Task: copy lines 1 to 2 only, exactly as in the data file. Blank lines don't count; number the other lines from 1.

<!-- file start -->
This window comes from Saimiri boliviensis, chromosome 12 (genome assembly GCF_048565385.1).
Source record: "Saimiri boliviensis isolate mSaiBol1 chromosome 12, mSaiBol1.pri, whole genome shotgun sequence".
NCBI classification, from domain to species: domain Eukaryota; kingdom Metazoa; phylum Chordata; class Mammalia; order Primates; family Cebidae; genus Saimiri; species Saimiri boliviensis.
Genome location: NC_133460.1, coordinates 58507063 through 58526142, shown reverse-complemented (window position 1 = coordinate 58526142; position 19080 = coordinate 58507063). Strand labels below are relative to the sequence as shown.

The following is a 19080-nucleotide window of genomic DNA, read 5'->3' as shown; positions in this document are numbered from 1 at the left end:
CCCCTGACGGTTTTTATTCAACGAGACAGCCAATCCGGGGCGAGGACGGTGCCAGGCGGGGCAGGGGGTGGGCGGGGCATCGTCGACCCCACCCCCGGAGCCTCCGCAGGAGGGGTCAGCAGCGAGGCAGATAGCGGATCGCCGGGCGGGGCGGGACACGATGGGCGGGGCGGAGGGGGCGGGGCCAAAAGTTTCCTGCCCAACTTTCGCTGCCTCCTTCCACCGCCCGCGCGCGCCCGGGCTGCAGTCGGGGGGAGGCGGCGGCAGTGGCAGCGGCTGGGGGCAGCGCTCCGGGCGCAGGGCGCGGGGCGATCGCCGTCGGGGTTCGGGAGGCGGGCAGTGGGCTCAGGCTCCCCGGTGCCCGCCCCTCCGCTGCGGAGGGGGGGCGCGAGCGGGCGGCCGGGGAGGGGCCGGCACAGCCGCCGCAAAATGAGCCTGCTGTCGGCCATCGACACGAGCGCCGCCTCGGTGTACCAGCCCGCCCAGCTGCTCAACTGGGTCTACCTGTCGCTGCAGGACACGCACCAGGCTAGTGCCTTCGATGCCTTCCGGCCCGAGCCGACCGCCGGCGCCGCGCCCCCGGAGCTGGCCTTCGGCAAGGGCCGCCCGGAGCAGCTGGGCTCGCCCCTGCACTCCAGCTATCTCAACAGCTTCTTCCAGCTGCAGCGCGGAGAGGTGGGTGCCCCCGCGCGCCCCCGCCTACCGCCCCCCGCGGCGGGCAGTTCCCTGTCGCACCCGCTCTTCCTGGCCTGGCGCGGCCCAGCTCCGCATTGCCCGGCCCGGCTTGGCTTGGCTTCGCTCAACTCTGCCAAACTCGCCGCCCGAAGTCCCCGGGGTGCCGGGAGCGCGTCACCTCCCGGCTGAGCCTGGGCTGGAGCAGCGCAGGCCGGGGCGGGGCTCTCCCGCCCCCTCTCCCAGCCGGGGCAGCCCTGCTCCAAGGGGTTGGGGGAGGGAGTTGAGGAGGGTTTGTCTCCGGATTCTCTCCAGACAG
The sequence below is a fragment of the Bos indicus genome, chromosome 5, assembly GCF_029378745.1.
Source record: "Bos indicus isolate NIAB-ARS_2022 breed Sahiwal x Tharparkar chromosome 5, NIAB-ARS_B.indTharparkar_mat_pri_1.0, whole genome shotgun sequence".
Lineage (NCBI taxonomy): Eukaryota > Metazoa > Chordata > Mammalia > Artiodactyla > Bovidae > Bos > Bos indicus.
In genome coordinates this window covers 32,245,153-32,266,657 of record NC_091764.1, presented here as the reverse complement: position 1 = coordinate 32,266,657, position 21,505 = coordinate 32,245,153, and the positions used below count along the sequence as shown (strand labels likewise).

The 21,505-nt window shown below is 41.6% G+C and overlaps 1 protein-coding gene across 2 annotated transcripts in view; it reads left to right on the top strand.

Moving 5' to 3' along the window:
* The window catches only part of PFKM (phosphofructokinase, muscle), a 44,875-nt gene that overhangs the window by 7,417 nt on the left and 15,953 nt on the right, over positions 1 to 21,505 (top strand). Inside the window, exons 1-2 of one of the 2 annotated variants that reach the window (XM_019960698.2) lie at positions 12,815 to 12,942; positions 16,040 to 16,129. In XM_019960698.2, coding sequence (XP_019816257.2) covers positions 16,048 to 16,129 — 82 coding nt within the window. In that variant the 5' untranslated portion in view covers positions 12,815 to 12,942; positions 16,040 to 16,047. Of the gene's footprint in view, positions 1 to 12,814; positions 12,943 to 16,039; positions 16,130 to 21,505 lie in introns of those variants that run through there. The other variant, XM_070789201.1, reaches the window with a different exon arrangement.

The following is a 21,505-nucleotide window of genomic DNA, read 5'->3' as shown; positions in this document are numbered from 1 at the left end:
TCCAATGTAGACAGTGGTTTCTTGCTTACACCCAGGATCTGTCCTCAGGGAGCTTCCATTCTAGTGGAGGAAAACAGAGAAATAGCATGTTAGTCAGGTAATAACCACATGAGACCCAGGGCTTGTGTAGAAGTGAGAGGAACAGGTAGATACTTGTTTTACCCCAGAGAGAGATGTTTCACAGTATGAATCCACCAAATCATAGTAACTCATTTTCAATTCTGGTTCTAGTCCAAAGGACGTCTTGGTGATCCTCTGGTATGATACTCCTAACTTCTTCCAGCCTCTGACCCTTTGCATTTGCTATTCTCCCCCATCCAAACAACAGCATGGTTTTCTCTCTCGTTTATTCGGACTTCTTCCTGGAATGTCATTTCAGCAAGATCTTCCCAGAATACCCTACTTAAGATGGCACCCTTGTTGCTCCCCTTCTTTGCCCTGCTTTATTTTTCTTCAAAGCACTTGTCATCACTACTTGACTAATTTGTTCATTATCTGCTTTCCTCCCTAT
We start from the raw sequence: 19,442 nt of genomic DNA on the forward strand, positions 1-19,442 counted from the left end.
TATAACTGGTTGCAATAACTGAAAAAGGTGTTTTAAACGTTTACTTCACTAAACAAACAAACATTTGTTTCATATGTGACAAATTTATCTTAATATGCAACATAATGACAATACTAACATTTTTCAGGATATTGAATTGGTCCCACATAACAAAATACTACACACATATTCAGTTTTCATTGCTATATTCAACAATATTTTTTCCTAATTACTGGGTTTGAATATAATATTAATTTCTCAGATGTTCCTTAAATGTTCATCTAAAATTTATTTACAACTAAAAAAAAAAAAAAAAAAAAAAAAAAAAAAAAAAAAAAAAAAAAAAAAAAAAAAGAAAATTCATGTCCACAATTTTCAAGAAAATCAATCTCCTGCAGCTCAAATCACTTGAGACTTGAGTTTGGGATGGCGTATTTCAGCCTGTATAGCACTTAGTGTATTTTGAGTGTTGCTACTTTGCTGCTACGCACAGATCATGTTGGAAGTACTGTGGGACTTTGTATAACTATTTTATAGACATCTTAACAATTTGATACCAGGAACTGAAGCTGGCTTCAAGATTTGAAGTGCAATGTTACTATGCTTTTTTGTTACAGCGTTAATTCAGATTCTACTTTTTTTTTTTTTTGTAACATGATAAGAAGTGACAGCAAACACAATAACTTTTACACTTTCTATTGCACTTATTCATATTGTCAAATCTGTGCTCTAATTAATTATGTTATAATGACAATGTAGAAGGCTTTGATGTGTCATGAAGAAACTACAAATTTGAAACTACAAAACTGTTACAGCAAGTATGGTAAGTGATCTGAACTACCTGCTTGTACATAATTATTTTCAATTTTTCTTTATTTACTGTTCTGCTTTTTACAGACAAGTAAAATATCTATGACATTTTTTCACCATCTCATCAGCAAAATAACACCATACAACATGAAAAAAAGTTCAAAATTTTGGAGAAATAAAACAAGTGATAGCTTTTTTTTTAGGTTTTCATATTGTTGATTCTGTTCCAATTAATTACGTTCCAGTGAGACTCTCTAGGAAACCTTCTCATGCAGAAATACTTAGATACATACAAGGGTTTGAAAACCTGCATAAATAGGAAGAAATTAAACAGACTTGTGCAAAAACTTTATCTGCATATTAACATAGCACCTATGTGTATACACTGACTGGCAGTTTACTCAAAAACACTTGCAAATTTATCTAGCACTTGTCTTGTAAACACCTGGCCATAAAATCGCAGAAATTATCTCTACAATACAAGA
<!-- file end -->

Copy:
This window comes from Saimiri boliviensis, chromosome 12 (genome assembly GCF_048565385.1).
Source record: "Saimiri boliviensis isolate mSaiBol1 chromosome 12, mSaiBol1.pri, whole genome shotgun sequence".